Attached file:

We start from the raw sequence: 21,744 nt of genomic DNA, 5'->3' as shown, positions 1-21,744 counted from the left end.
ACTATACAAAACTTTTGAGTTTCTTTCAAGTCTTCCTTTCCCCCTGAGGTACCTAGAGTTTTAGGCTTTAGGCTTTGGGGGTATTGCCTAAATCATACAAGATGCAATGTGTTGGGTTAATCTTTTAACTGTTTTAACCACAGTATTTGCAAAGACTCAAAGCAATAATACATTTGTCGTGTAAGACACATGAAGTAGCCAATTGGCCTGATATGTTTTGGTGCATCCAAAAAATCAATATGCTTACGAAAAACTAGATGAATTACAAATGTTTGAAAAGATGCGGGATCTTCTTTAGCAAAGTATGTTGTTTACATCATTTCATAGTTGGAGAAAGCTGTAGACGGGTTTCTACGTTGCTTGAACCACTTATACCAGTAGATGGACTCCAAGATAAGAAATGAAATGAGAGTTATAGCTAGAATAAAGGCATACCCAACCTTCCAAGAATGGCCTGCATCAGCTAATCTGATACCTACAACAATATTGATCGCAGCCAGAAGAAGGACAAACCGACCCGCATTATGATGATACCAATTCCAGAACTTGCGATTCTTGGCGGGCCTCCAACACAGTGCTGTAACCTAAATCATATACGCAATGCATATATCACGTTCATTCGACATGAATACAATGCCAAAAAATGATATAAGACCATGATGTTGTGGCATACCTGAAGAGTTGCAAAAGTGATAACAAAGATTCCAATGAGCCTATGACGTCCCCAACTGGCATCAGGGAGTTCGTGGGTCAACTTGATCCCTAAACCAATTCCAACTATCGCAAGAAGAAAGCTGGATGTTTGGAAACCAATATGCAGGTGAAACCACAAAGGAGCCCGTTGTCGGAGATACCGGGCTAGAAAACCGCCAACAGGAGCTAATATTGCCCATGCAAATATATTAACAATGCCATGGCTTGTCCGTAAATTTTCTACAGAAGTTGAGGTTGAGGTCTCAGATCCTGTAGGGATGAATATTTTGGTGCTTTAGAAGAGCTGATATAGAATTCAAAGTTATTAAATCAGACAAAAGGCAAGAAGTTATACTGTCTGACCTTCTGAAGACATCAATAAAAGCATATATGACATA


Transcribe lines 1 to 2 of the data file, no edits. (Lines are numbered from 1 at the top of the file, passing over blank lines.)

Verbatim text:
We start from the raw sequence: 21,744 nt of genomic DNA, 5'->3' as shown, positions 1-21,744 counted from the left end.
ACTATACAAAACTTTTGAGTTTCTTTCAAGTCTTCCTTTCCCCCTGAGGTACCTAGAGTTTTAGGCTTTAGGCTTTGGGGGTATTGCCTAAATCATACAAGATGCAATGTGTTGGGTTAATCTTTTAACTGTTTTAACCACAGTATTTGCAAAGACTCAAAGCAATAATACATTTGTCGTGTAAGACACATGAAGTAGCCAATTGGCCTGATATGTTTTGGTGCATCCAAAAAATCAATATGCTTACGAAAAACTAGATGAATTACAAATGTTTGAAAAGATGCGGGATCTTCTTTAGCAAAGTATGTTGTTTACATCATTTCATAGTTGGAGAAAGCTGTAGACGGGTTTCTACGTTGCTTGAACCACTTATACCAGTAGATGGACTCCAAGATAAGAAATGAAATGAGAGTTATAGCTAGAATAAAGGCATACCCAACCTTCCAAGAATGGCCTGCATCAGCTAATCTGATACCTACAACAATATTGATCGCAGCCAGAAGAAGGACAAACCGACCCGCATTATGATGATACCAATTCCAGAACTTGCGATTCTTGGCGGGCCTCCAACACAGTGCTGTAACCTAAATCATATACGCAATGCATATATCACGTTCATTCGACATGAATACAATGCCAAAAAATGATATAAGACCATGATGTTGTGGCATACCTGAAGAGTTGCAAAAGTGATAACAAAGATTCCAATGAGCCTATGACGTCCCCAACTGGCATCAGGGAGTTCGTGGGTCAACTTGATCCCTAAACCAATTCCAACTATCGCAAGAAGAAAGCTGGATGTTTGGAAACCAATATGCAGGTGAAACCACAAAGGAGCCCGTTGTCGGAGATACCGGGCTAGAAAACCGCCAACAGGAGCTAATATTGCCCATGCAAATATATTAACAATGCCATGGCTTGTCCGTAAATTTTCTACAGAAGTTGAGGTTGAGGTCTCAGATCCTGTAGGGATGAATATTTTGGTGCTTTAGAAGAGCTGATATAGAATTCAAAGTTATTAAATCAGACAAAAGGCAAGAAGTTATACTGTCTGACCTTCTGAAGACATCAATAAAAGCATATATGACATA